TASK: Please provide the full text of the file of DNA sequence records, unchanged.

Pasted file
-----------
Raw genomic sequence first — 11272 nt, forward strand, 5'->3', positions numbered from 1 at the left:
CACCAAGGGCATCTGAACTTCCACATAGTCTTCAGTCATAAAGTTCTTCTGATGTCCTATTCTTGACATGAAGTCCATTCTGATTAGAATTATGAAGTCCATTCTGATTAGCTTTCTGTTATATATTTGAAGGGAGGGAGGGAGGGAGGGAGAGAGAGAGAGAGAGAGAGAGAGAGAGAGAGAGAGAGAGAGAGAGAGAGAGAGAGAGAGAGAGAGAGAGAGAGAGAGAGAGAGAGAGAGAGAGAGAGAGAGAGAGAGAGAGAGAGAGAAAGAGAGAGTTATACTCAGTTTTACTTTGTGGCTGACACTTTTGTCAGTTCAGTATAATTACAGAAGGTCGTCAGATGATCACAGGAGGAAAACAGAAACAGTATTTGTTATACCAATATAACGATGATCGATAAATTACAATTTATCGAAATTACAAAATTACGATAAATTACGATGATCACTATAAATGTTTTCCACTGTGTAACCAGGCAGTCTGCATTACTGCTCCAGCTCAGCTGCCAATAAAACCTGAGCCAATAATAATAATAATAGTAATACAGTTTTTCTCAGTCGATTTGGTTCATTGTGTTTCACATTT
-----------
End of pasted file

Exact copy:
Raw genomic sequence first — 11272 nt, forward strand, 5'->3', positions numbered from 1 at the left:
CACCAAGGGCATCTGAACTTCCACATAGTCTTCAGTCATAAAGTTCTTCTGATGTCCTATTCTTGACATGAAGTCCATTCTGATTAGAATTATGAAGTCCATTCTGATTAGCTTTCTGTTATATATTTGAAGGGAGGGAGGGAGGGAGGGAGAGAGAGAGAGAGAGAGAGAGAGAGAGAGAGAGAGAGAGAGAGAGAGAGAGAGAGAGAGAGAGAGAGAGAGAGAGAGAGAGAGAGAGAGAGAGAGAGAGAGAGAGAGAGAGAGAGAGAAAGAGAGAGTTATACTCAGTTTTACTTTGTGGCTGACACTTTTGTCAGTTCAGTATAATTACAGAAGGTCGTCAGATGATCACAGGAGGAAAACAGAAACAGTATTTGTTATACCAATATAACGATGATCGATAAATTACAATTTATCGAAATTACAAAATTACGATAAATTACGATGATCACTATAAATGTTTTCCACTGTGTAACCAGGCAGTCTGCATTACTGCTCCAGCTCAGCTGCCAATAAAACCTGAGCCAATAATAATAATAATAGTAATACAGTTTTTCTCAGTCGATTTGGTTCATTGTGTTTCACATTT